Sticking to the directive laid out by the popular prime minister of India, Narendra Modi, India is pulling out all the stops when it comes to transforming the role that gold plays in its economy. Although most observers aren’t expecting great success from any one of the government’s proposed plans, no one can deny that they’re looking at every possible option on the table.
These options range from monetizing gold to issuing national gold bullion coins; offering sovereign gold bonds; expanding the country’s gold refining facilities; nationalizing the massive amounts of gold held in the country’s temples; and exploring new domestic mining opportunities
Even as pessimism abounds, Indian policymakers seem willing to pursue any and all of the options above in order to mitigate the negative impact of the country’s annual gold imports in the neighborhood of 800 to 1,000 tonnes per year.
GMS: Gold Monetization Schemes
In total, the various proposals are grouped together as Gold Monetization Schemes (GMS). The first and likely simplest measure for India to introduce would be a Sovereign Gold Bond (SGB). The plan is relatively straightforward: Indian citizens can deposit their investment-grade gold bullion into a bank in exchange for an interest-bearing bond.
The main drawbacks of the SGB are its scope and its cultural implications. In the former case, the gold deposit scheme can only potentially capture about a third of the country’s gold imports. Roughly 300 tonnes of gold is brought into the country annually in the form of bars and coins. Meanwhile, somewhere near 70% of India’s gold is in the form of jewelry.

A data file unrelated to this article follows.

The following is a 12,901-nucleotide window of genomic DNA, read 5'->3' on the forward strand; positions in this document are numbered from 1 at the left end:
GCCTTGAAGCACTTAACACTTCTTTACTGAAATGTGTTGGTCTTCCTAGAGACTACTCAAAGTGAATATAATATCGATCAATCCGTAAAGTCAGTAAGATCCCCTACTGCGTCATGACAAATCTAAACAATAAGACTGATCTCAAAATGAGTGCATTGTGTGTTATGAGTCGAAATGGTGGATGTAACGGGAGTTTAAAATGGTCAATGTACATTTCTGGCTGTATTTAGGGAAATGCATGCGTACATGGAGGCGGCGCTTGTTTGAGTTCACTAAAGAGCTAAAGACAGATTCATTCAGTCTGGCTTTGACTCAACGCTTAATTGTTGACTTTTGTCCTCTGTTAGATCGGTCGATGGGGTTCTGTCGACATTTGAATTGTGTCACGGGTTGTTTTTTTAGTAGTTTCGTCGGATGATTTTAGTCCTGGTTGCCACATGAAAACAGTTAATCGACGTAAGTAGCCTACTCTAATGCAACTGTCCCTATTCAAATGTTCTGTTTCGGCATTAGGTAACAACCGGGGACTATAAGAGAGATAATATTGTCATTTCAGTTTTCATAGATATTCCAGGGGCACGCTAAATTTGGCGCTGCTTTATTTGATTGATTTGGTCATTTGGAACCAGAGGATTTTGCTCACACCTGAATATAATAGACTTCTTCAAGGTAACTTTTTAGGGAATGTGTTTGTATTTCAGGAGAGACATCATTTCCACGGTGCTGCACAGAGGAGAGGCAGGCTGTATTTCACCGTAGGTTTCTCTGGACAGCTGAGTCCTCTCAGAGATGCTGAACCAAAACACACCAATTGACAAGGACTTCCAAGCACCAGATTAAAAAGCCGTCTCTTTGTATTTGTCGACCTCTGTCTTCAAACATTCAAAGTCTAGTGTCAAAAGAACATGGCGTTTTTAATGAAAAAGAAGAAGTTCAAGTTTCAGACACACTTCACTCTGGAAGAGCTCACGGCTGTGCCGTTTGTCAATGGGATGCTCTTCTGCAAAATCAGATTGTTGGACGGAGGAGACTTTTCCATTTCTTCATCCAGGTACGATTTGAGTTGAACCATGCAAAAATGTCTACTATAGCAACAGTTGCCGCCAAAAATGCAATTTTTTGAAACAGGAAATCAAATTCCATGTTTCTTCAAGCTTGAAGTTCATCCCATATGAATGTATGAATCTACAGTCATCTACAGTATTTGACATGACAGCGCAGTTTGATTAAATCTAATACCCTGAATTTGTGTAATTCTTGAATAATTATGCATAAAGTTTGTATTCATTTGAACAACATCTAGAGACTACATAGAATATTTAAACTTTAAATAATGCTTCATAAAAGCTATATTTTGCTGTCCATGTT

Second, the direct use of gold as a financial asset is an anathema to Indian sensibilities regarding the precious metal. Although Indian families hold gold and pass it on as a form of savings, their affinity is for fabricated (often personalized) items made from gold more so than numbers in a bank account. Swapping actual gold for an SGB may even be viewed as tantamount to gold confiscation. The lack of a sophisticated banking culture in India is undoubtedly one of the biggest impediments to monetizing gold.
In regard to nationalizing the gold offerings at the country’s Hindu temples, the cultural barriers are even more rigid. Few, if any, devoted Hindus would take kindly to their divine offerings being vacuumed up into government coffers.
True to its dedication to consider every option, the Modi Administration has also identified a few common-sense measures that will merely take time and funding, but should help somewhat. The country hopes to expand the number (and the capacity) of its few gold refining facilities. This would allow India to turn some of that exported gold into value-added products like jewelry. In addition, India is once again exploring domestic mining opportunities, which have largely been overlooked or deemed unprofitable up to now. The government will also offer its first legal tender gold bullion coin, which should also have some impact on how much gold is imported by helping meet domestic demand.
The opinions and forecasts herein are provided solely for informational purposes, and should not be used or construed as an offer, solicitation, or recommendation to buy or sell any product.